Pregnancy is difficult enough without complications. We all want those 9 months to sail by smoothly, without a hiccup, but unfortunately for some life isn't that simple. While the exact figures aren't known, it's thought that around 3.4% of women in the US suffer from preeclampsia, a scary condition in which high blood pressure can cause serious issues for both mother and baby. In the most severe cases, complications can include stroke and seizures. Previously, the only known way to cure the condition was to deliver the baby at the safest earliest point, but now researchers believe that a heartburn drug could be the solution.
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The team from Melbourne's Mercy Hospital have been looking into ways to put a stop to the condition which kills around 70,000 women every year worldwide. Dr. Natalie Hannan and her team say that Nexium, a common drug used to treat reflux, could be the answer to an otherwise unsolvable problem. She calls the revelation exciting, meaning babies with preeclamptic mothers could be able to stay in the womb longer with no risks. In the majority of cases the diagnosis for preeclampsia doesn't come until the middle of pregnancy, giving doctors little choice but to deliver babies earlier to save the mother.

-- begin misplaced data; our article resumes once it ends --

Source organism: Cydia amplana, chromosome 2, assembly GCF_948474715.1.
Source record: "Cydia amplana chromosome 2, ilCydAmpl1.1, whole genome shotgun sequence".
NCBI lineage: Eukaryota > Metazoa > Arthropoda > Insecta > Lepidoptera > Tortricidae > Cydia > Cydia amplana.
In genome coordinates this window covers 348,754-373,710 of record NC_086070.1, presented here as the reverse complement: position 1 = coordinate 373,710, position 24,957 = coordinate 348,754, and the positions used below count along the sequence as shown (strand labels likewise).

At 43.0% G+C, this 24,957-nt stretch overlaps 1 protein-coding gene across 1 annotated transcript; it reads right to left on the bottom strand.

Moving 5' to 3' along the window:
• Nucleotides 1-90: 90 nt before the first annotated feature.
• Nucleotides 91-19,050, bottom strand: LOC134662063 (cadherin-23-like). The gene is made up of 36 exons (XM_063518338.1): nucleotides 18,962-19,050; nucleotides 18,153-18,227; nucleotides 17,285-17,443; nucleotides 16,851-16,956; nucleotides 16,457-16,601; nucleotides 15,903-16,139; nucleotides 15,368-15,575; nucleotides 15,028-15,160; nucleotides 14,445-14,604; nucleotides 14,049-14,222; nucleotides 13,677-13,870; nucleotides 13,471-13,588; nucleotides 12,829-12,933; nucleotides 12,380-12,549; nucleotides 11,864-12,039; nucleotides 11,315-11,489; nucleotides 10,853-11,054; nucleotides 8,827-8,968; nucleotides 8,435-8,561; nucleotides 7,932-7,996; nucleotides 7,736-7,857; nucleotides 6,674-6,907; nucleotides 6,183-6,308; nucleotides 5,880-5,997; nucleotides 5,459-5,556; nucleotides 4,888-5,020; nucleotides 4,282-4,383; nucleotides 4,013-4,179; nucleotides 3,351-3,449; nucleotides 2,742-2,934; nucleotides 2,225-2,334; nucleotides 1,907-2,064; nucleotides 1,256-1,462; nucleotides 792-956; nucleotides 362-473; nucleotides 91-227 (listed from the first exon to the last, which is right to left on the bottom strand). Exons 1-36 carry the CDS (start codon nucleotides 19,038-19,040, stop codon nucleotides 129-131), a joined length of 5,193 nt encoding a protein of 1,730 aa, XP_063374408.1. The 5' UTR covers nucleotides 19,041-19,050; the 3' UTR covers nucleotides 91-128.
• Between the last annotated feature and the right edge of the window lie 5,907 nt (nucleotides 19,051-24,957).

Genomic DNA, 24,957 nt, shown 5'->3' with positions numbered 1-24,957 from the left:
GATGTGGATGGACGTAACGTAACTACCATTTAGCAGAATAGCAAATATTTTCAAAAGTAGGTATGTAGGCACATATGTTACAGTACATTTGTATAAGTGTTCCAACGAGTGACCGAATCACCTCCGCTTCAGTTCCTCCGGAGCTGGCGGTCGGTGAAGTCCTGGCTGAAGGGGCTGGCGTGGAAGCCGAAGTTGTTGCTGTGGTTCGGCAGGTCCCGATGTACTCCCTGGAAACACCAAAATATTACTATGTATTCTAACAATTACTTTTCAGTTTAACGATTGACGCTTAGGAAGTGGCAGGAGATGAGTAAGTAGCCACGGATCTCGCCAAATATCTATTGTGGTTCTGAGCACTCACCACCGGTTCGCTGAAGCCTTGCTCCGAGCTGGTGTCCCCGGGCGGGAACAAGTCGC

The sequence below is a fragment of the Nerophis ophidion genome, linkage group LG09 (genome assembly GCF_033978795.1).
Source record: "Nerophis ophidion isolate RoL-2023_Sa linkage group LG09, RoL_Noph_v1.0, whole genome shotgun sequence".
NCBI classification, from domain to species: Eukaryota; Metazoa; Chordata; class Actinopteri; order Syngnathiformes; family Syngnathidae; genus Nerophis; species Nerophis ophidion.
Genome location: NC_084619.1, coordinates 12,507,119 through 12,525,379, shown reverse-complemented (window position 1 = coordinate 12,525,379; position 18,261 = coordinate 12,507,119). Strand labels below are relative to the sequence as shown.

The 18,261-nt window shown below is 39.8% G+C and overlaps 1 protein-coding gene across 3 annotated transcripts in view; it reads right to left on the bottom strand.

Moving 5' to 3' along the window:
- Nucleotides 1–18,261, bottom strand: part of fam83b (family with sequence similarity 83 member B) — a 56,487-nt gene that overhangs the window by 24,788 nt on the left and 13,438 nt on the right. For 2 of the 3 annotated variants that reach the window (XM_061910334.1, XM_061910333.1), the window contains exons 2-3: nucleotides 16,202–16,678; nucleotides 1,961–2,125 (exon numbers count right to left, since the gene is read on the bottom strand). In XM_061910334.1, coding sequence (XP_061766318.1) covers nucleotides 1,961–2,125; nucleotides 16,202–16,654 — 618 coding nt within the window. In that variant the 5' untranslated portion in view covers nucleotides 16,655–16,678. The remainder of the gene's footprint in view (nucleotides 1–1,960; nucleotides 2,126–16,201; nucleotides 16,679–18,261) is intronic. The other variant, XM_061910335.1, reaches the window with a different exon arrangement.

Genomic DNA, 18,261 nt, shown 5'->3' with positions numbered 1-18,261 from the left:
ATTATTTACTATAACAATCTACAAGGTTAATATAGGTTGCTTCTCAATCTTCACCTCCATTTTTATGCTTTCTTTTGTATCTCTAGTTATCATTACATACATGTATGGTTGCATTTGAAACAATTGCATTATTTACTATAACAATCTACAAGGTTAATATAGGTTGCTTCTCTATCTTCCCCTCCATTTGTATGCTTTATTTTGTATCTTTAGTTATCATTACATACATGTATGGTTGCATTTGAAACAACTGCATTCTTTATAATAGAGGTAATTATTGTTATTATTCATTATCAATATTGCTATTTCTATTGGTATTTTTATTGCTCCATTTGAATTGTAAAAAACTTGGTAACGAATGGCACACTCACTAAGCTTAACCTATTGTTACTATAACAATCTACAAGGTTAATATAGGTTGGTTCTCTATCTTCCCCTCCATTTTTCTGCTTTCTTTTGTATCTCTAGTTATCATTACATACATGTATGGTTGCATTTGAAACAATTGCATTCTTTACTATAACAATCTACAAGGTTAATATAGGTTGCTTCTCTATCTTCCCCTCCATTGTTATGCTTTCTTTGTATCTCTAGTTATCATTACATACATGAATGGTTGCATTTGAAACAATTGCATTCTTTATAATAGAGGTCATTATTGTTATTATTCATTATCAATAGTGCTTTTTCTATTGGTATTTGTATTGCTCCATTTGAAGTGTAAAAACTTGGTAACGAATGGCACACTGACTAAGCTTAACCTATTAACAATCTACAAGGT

With this revelation, she hopes that the mother will be able to have a longer, safer pregnancy. As we all know, the longer you carry a baby the better prepared they'll be for life on the other side. According to Hannan, the discovery was an accident. They happened to stumble upon research that indicated the reflux drug produced an antioxidant response in the stomach. Once they knew that, they were able to see how it could work with preeclampsia patients. By injecting infected cells into the bloodstream of small animals, they discovered that they could block proteins to protect the mother, even preventing the disease from becoming more serious in those already affected.
Trials are now set to move to South Africa, where they have high rates of the disease. They expect the results by the end of the year.
Did you suffer from preeclampsia? Let us know your story in the comments.